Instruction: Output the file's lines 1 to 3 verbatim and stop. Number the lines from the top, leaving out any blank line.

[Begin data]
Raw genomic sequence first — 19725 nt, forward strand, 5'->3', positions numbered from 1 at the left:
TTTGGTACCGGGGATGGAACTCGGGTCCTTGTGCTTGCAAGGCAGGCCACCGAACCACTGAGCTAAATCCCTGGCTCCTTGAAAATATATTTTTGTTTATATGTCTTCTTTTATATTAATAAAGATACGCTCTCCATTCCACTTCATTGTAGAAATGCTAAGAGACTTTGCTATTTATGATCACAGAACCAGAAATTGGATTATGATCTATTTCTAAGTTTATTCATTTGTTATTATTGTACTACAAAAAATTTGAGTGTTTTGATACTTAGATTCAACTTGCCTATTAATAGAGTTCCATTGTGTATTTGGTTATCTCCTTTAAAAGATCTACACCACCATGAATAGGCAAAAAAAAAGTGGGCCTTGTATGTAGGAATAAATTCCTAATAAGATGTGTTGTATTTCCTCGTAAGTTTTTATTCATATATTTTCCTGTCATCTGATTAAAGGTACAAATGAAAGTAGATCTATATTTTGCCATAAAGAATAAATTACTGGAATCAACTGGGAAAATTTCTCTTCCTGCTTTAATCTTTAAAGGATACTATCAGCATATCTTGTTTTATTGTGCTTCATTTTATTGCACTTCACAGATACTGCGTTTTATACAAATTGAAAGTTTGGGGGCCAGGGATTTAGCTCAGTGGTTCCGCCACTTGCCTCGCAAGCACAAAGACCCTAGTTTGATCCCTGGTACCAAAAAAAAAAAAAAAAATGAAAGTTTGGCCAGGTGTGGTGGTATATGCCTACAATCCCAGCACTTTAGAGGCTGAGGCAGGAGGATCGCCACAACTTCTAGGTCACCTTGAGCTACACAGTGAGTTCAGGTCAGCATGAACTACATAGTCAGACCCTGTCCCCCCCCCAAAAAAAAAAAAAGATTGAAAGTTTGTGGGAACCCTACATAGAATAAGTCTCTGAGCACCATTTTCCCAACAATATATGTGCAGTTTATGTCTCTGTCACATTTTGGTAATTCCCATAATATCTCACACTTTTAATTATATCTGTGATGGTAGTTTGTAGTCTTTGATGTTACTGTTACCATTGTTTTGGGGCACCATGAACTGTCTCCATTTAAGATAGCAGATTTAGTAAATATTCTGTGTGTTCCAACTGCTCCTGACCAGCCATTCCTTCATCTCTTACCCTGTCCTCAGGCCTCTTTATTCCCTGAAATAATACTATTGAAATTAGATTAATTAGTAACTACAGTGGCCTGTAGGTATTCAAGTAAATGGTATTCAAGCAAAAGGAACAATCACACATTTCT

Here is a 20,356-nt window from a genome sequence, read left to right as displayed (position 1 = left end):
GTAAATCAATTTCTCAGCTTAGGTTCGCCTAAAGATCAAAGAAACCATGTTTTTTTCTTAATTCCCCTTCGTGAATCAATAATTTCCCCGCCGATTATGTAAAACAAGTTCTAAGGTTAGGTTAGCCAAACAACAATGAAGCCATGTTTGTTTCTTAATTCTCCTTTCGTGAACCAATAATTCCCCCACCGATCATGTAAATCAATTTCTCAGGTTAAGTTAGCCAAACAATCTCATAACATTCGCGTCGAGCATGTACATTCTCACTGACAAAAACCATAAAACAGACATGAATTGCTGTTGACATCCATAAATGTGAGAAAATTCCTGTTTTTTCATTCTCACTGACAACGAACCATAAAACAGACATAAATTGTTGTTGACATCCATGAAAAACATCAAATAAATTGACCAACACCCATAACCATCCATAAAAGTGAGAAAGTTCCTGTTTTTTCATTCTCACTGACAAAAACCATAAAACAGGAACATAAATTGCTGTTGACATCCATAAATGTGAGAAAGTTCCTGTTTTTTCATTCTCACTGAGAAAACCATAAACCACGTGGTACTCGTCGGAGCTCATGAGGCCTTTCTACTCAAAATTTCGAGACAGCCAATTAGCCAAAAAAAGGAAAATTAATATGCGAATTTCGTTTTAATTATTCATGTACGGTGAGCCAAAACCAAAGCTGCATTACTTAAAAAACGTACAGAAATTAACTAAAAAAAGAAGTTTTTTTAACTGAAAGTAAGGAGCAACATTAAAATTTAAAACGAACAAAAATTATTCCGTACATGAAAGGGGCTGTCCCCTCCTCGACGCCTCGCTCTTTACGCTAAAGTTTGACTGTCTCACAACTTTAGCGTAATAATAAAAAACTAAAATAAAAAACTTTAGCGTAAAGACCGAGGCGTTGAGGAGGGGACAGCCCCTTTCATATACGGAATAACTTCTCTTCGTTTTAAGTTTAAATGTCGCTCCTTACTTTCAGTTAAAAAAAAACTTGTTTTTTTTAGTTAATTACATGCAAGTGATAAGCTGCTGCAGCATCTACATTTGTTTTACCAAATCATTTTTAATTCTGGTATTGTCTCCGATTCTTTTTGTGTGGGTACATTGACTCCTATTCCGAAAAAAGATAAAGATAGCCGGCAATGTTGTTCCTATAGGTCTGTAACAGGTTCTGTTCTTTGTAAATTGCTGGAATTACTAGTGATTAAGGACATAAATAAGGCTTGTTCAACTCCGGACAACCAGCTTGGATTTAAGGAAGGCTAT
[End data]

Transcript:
Raw genomic sequence first — 19725 nt, forward strand, 5'->3', positions numbered from 1 at the left:
TTTGGTACCGGGGATGGAACTCGGGTCCTTGTGCTTGCAAGGCAGGCCACCGAACCACTGAGCTAAATCCCTGGCTCCTTGAAAATATATTTTTGTTTATATGTCTTCTTTTATATTAATAAAGATACGCTCTCCATTCCACTTCATTGTAGAAATGCTAAGAGACTTTGCTATTTATGATCACAGAACCAGAAATTGGATTATGATCTATTTCTAAGTTTATTCATTTGTTATTATTGTACTACAAAAAATTTGAGTGTTTTGATACTTAGATTCAACTTGCCTATTAATAGAGTTCCATTGTGTATTTGGTTATCTCCTTTAAAAGATCTACACCACCATGAATAGGCAAAAAAAAAGTGGGCCTTGTATGTAGGAATAAATTCCTAATAAGATGTGTTGTATTTCCTCGTAAGTTTTTATTCATATATTTTCCTGTCATCTGATTAAAGGTACAAATGAAAGTAGATCTATATTTTGCCATAAAGAATAAATTACTGGAATCAACTGGGAAAATTTCTCTTCCTGCTTTAATCTTTAAAGGATACTATCAGCATATCTTGTTTTATTGTGCTTCATTTTATTGCACTTCACAGATACTGCGTTTTATACAAATTGAAAGTTTGGGGGCCAGGGATTTAGCTCAGTGGTTCCGCCACTTGCCTCGCAAGCACAAAGACCCTAGTTTGATCCCTGGTACCAAAAAAAAAAAAAAAAATGAAAGTTTGGCCAGGTGTGGTGGTATATGCCTACAATCCCAGCACTTTAGAGGCTGAGGCAGGAGGATCGCCACAACTTCTAGGTCACCTTGAGCTACACAGTGAGTTCAGGTCAGCATGAACTACATAGTCAGACCCTGTCCCCCCCCCAAAAAAAAAAAAAGATTGAAAGTTTGTGGGAACCCTACATAGAATAAGTCTCTGAGCACCATTTTCCCAACAATATATGTGCAGTTTATGTCTCTGTCACATTTTGGTAATTCCCATAATATCTCACACTTTTAATTATATCTGTGATGGTAGTTTGTAGTCTTTGATGTTACTGTTACCATTGTTTTGGGGCACCATGAACTGTCTCCATTTAAGATAGCAGATTTAGTAAATATTCTGTGTGTTCCAACTGCTCCTGACCAGCCATTCCTTCATCTCTTACCCTGTCCTCAGGCCTCTTTATTCCCTGAAATAATACTATTGAAATTAGATTAATTAGTAACTACAGTGGCCTGTAGGTATTCAAGTAAATGGTATTCAAGCAAAAGGAACAATCACACATTTCT

Here is a 20,356-nt window from a genome sequence, read left to right as displayed (position 1 = left end):